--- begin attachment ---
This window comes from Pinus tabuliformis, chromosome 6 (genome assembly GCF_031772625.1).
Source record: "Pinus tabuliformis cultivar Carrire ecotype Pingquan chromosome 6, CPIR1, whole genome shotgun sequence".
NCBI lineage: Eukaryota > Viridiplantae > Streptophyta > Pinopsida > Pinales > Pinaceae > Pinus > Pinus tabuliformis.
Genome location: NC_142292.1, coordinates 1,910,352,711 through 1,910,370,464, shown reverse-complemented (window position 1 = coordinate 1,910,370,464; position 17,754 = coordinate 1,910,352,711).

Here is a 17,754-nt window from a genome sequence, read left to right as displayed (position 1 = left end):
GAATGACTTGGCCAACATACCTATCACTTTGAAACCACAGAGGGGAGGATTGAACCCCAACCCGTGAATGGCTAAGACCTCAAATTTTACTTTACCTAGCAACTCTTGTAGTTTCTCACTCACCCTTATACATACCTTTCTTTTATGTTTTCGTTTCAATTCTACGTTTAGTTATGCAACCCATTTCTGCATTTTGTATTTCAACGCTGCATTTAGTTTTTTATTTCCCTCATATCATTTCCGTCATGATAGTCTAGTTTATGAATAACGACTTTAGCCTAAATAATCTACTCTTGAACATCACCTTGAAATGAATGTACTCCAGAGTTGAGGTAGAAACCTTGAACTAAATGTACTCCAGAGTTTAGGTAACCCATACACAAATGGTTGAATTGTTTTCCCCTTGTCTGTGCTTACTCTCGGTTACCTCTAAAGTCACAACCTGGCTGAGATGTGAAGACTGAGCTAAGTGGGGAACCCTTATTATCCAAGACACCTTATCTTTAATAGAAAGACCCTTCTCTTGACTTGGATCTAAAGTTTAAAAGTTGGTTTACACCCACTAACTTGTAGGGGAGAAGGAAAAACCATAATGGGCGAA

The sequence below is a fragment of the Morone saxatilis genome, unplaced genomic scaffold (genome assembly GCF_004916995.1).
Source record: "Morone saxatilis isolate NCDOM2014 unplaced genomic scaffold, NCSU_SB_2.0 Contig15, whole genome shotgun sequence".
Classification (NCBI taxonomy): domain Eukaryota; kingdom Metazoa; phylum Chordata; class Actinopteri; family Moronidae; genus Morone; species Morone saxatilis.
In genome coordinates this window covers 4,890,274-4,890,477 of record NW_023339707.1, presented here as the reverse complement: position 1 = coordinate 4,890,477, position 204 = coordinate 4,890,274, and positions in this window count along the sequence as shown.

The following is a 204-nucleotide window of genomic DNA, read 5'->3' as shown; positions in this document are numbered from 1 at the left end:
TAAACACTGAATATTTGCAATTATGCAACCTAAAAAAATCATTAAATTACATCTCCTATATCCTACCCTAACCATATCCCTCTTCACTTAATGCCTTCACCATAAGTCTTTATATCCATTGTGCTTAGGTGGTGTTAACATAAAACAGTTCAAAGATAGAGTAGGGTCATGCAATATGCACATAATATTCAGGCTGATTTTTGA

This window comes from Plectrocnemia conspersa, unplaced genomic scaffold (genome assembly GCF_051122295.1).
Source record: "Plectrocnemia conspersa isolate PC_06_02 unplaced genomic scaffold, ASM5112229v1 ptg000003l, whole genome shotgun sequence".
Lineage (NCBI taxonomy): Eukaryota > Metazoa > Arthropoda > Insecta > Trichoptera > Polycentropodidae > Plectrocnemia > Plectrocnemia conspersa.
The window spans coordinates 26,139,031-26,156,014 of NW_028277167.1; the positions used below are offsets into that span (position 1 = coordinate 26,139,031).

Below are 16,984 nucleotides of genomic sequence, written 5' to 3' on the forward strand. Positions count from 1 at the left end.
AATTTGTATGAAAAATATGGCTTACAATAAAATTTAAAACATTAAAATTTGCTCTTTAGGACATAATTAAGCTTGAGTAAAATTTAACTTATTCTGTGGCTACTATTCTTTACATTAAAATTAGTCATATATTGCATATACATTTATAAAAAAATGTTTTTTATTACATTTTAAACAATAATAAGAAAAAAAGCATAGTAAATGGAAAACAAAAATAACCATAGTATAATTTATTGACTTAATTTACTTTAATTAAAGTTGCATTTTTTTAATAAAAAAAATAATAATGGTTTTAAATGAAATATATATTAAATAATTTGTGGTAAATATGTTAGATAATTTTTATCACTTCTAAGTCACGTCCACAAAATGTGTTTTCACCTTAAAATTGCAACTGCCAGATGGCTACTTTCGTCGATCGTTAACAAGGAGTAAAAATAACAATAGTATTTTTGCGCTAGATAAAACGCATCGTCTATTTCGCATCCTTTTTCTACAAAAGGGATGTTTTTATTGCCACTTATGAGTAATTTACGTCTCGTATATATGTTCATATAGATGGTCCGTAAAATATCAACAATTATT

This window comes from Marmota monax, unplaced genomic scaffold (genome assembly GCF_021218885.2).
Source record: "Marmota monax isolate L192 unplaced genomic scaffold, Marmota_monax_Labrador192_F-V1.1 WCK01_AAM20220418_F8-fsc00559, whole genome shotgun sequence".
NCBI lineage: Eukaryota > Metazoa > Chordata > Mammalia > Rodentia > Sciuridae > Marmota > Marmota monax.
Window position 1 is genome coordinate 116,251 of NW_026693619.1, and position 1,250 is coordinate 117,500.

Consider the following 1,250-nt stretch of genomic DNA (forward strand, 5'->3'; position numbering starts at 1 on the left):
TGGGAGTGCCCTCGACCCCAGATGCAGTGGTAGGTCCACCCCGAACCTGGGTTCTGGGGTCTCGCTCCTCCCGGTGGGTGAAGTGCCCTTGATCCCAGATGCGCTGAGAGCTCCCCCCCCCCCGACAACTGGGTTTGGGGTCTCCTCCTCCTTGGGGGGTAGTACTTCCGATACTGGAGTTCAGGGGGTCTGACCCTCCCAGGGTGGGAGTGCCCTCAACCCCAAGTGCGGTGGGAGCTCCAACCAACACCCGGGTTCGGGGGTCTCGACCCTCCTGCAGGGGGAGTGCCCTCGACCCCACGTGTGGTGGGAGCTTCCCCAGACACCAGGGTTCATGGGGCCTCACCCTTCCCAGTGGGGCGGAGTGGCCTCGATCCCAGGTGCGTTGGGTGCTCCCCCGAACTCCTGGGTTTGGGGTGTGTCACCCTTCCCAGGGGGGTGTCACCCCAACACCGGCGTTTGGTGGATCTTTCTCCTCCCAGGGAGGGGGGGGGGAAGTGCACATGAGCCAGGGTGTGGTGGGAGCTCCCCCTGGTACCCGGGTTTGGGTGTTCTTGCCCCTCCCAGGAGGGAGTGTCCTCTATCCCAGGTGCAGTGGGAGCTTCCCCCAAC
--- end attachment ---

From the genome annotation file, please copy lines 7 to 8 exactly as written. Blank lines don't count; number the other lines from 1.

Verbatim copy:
The sequence below is a fragment of the Morone saxatilis genome, unplaced genomic scaffold (genome assembly GCF_004916995.1).
Source record: "Morone saxatilis isolate NCDOM2014 unplaced genomic scaffold, NCSU_SB_2.0 Contig15, whole genome shotgun sequence".